Skip to Main Site Navigation Skip to Content Skip to Footer
Back To Top
decorative element

Students Magner and Patrizi Named Barnard Scholars

Published on April 13, 2015

Students Magner and Patrizi Named Barnard Scholars

Research studies have shown that the biggest determinant of where people end up is not genetics or parental upbringing, but who their friends are. This year, Eastern Connecticut State University’s two recipients of the Henry Barnard Distinguished Student Awards have been hanging out together for a long time. Growing up just five minutes from each other in Beacon Falls, Jessica Patrizi and Richard Magner have been best friends since fourth grade. As two of Eastern’s most decorated students, they shared the stage together at the banquet of the Barnard Awards Program on April 6 at the Aqua Turf in Plantsville.

The Barnard Awards Program is the premier academic event of Connecticut’s four state universities. In total, 12 graduating seniors from Central, Eastern, Southern and Western are honored each year. To be considered for a Barnard Award, a student must have at least a 3.75 GPA, a record of community service and be nominated by their respective university president.

With strong interests in biology and health and physical education, Patrizi arrived at Eastern as a transfer student in spring 2012. Shortly after majoring and minoring in those studies respectively, Patrizi was selected by Biology Professor Barbara Murdoch to conduct independent research dealing with the regeneration of neurons in the peripheral nervous system. This research may ultimately result in a solution for patients with traumatic brain injury and neurodegenerative disorders—an area of great passion for Patrizi.   Through her long hours in the lab, she has earned multiple grants and scholarships, and is the only student on Eastern’s campus with enough expertise to operate the University’s $250,000 confocal microscope on her own. “She works at a level expected of the best graduate students,” remarked Professor Murdoch.

Among her studies, Patrizi has been a varsity athlete on Eastern’s volleyball team, a tutor for the Academic Success Center (ASC) and a regular volunteer at Yale-New Haven Hospital. Through assisting her classmates with challenging chemistry and biology coursework in the ASC and tending to patients at the hospital, Patrizi has found practical applications of her academic studies and learned the importance of establishing nurturing relationships in the workplace.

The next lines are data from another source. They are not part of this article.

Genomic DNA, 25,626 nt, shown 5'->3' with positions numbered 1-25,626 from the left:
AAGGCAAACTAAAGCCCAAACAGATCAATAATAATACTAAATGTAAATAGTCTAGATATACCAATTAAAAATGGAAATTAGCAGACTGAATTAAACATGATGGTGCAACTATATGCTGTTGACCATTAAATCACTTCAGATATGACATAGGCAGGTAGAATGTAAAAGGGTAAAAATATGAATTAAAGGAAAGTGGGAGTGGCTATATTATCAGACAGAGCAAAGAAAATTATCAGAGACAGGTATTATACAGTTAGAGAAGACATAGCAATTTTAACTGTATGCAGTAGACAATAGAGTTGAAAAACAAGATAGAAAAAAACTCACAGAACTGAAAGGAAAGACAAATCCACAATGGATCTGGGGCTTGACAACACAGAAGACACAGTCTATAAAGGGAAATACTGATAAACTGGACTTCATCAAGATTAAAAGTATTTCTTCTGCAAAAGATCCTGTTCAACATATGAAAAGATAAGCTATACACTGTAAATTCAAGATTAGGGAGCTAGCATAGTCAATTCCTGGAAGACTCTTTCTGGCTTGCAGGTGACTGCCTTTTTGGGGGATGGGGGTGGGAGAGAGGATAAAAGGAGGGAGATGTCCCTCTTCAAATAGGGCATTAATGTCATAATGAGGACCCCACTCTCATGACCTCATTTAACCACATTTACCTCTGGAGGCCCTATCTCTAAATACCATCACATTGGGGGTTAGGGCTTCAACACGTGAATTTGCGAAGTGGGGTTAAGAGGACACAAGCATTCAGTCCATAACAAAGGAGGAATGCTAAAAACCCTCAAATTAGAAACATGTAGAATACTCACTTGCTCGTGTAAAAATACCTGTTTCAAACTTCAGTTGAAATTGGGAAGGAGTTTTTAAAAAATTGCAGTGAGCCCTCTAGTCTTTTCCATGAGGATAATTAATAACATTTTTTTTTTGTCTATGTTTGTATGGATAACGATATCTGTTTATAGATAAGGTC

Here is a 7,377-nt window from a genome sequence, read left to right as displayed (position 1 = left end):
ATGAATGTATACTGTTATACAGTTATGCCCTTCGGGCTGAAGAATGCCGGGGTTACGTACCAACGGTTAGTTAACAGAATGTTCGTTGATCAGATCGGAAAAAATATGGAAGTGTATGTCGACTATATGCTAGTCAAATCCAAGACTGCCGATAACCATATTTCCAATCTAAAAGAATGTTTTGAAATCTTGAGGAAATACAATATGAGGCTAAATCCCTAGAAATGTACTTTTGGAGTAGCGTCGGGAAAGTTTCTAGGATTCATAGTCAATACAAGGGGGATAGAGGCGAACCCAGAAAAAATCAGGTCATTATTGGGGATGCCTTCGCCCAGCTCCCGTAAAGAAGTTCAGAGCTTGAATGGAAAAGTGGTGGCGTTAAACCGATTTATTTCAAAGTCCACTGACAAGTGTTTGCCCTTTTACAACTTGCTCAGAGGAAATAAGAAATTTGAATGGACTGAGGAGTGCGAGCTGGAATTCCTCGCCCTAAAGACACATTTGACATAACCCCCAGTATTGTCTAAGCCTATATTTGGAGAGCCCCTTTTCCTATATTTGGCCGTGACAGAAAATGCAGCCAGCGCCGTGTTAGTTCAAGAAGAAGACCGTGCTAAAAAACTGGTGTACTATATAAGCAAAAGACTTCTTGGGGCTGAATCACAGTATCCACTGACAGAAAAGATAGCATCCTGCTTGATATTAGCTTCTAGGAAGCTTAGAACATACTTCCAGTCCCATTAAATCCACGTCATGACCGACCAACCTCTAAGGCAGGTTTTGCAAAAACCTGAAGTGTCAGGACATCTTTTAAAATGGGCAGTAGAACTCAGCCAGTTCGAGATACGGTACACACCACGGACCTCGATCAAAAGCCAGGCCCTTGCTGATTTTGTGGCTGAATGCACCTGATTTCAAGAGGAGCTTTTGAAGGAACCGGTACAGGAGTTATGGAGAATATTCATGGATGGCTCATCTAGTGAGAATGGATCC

Patrizi aspires to become a doctor, and has been accepted at the Edward Via College of Osteopathic Medicine for the fall 2015 semester. In pursuit of becoming an osteopathic physician—one that focuses on holistic, body-mind wellness—she will continue her research on stem cells and neuro-regeneration.

Magner has been called “the most exceptional student I have known in my 20-plus years as a full-time faculty member,” by Marsha Davis, chair of the mathematics and computer science department.

During his career at Eastern, and working with Mathematics Professor Mizan Khan, Magner has performed research in the field of number theory. This research eventually led him to receive Eastern’s first Summer Undergraduate Research Fellowship, which he used to further study number theory and the subtopic of modular hyperbolas. These experiences culminated in two separate publications in peer-reviewed journals and presentations at several prestigious conferences.

Magner is also a dedicated tutor. He worked three years at the Mathematics Achievement Center, graded papers for the math department and spent a summer at Ohio State University in the Ross Mathematics Program, sharing his knowledge of mathematics. As a junior he served as a teaching assistant for a faculty member who went on medical leave for seven weeks. Magner helped determine the curriculum and teaching strategy for the class, as well as give guest lectures, help write exams and tutor students—all for no credit.

He is also the founder and president of Eastern’s Math Club, which was named “best new club” for the 2011-12 academic year. This coming fall semester, Magner will enroll in Boston University’s PhD program in mathematics with hopes of eventually becoming a professor at a university where he can teach and conduct research.

Written by Michael Rouleau